16. van de Beek D, Cabellos C, Dzupova O, Esposito S, Klein M, Kloek AT, et al. ESCMID guideline: diagnosis and treatment of acute bacterial meningitis. Clin Microbiol Infect. (2016) 22(Suppl 3):S37–62. doi: 10.1016/j.cmi.2016.01.007
17. Stahl JP, Azouvi P, Bruneel F, Broucker TDe, Duval X, Fantin B, et al. Guidelines on the management of infectious encephalitis in adults. Med Mal Infect. (2017) 47:179–94. doi: 10.1016/j.medmal.2017.01.005
18. Youssef FG, Afifi SA, Azab AM, Wasfy MM, Abdel-Aziz KM, Parker TM, et al. Differentiation of tuberculous meningitis from acute bacterial meningitis using simple clinical and laboratory parameters. Diagn Microbiol Infect Dis. (2006) 55:275–8. doi: 10.1016/j.diagmicrobio.2006.01.027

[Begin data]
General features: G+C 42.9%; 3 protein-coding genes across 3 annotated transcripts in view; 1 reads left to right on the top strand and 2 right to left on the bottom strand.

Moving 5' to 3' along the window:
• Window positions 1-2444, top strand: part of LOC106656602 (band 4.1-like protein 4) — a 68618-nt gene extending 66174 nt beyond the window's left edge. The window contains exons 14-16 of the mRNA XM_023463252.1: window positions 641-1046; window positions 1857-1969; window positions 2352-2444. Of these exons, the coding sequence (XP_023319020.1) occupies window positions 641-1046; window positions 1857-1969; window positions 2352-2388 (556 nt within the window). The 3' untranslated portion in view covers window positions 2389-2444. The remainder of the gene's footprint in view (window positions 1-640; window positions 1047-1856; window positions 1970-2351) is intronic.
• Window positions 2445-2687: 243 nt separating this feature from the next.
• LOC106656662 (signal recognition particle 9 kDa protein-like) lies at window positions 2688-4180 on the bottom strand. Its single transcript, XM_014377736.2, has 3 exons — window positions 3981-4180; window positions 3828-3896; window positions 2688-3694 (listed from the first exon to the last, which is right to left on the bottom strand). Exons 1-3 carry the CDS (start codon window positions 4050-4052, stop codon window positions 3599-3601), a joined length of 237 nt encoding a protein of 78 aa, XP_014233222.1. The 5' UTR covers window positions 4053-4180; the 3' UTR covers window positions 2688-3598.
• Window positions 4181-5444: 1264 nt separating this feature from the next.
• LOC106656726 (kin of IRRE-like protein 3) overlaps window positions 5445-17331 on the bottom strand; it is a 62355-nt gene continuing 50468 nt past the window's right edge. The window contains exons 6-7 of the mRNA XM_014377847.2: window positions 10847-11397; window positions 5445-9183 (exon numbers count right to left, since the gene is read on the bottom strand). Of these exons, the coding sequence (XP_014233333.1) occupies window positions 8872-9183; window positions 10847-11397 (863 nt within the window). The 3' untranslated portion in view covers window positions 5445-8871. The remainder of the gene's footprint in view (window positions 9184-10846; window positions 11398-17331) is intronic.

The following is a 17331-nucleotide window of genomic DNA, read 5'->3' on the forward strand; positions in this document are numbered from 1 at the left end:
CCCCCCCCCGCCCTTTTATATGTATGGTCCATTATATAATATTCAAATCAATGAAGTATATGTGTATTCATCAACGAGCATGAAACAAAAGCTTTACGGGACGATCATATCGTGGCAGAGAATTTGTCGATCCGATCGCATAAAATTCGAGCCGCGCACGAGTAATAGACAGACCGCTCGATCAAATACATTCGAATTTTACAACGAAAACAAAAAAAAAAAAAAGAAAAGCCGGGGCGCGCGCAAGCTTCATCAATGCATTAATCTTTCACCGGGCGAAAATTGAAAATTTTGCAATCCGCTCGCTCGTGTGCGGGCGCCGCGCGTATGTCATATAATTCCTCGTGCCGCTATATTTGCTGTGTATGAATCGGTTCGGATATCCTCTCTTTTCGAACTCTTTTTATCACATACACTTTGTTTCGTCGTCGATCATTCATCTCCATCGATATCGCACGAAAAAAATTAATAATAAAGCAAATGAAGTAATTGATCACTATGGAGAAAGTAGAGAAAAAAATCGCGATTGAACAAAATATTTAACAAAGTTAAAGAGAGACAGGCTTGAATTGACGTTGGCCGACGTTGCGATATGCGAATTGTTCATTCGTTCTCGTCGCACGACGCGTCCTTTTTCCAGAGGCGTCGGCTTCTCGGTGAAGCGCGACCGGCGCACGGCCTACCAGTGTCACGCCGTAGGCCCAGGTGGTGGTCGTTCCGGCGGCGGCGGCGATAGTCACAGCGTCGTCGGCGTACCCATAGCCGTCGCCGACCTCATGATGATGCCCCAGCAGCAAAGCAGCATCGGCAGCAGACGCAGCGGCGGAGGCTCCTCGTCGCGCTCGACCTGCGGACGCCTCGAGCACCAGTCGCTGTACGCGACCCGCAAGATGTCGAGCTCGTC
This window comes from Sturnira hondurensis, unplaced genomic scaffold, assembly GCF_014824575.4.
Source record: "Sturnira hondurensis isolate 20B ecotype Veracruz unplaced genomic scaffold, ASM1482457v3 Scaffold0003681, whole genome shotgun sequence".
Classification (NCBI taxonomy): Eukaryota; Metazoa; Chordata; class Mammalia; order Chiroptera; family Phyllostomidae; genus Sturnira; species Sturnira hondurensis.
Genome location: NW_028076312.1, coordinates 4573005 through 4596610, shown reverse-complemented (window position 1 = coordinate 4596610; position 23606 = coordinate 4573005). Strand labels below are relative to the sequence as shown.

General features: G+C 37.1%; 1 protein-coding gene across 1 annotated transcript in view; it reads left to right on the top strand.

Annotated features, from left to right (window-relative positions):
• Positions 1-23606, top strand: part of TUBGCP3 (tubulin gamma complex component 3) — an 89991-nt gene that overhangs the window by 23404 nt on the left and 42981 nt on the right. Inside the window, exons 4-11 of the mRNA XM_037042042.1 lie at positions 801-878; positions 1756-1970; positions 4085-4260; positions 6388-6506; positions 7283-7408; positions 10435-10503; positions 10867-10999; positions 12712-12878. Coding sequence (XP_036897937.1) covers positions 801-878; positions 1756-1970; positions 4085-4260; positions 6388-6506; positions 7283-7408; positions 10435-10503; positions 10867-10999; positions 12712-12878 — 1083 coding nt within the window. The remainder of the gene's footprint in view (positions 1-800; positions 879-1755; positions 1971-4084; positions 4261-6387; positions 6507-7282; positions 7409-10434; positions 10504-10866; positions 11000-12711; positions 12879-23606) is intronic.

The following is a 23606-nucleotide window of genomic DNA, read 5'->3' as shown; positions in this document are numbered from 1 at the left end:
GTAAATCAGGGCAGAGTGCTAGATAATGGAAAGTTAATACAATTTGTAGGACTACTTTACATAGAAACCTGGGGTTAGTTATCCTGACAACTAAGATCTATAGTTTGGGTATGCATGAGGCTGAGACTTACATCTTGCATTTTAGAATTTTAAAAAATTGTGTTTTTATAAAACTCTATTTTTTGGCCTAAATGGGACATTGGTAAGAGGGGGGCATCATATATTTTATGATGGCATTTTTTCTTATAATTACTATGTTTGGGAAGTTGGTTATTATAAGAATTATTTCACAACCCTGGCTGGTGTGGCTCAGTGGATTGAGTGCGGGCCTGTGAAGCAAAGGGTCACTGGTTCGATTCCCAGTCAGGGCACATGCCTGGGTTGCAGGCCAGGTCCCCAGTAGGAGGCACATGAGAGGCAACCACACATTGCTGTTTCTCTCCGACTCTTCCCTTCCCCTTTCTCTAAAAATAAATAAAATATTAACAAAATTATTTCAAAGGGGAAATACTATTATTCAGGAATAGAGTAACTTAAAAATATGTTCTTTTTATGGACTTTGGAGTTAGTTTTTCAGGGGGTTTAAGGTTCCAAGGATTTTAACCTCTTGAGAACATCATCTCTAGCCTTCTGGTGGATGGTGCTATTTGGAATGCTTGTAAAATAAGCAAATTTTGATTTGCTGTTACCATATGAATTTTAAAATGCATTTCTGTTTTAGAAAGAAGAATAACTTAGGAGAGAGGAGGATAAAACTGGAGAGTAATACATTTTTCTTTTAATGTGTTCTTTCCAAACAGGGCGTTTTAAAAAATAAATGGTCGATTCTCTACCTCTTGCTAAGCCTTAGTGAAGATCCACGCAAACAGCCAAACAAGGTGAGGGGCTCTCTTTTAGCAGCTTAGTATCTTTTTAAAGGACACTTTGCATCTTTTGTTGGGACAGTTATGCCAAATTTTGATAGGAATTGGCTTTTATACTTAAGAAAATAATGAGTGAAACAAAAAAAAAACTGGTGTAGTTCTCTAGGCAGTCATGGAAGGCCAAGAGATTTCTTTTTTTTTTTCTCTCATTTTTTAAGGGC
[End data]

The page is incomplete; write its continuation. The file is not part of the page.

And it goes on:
19. Hematian A, Sadeghifard N, Mohebi R, Taherikalani M, Nasrolahi A, Amraei M, et al. Traditional and modern cell culture in virus diagnosis. Osong Public Health Res Perspect. (2016) 7:77–82. doi: 10.1016/j.phrp.2015.11.011
20. Ginocchio CC, Zhang F, Malhotra A, Manji R, Sillekens P, Foolen H, et al. Development, technical performance, and clinical evaluation of a NucliSens basic kit application for detection of enterovirus RNA in cerebrospinal fluid. J Clin Microbiol. (2005) 43:2616–23. doi: 10.1128/JCM.43.6.2616-2623.2005
21. Radhakrishnan VV, Sehgal S, Mathai A. Correlation between culture of Mycobacterium tuberculosis and detection of mycobacterial antigens in cerebrospinal fluid of patients with tuberculous meningitis. J Med Microbiol. (1990) 33:223–6. doi: 10.1099/00222615-33-4-223
23. Wilson MR, Sample HA, Zorn KC, Arevalo S, Yu G, Neuhaus J, et al. Clinical metagenomic sequencing for diagnosis of meningitis and encephalitis. N Engl J Med. (2019) 380:2327–40. doi: 10.1056/NEJMoa1803396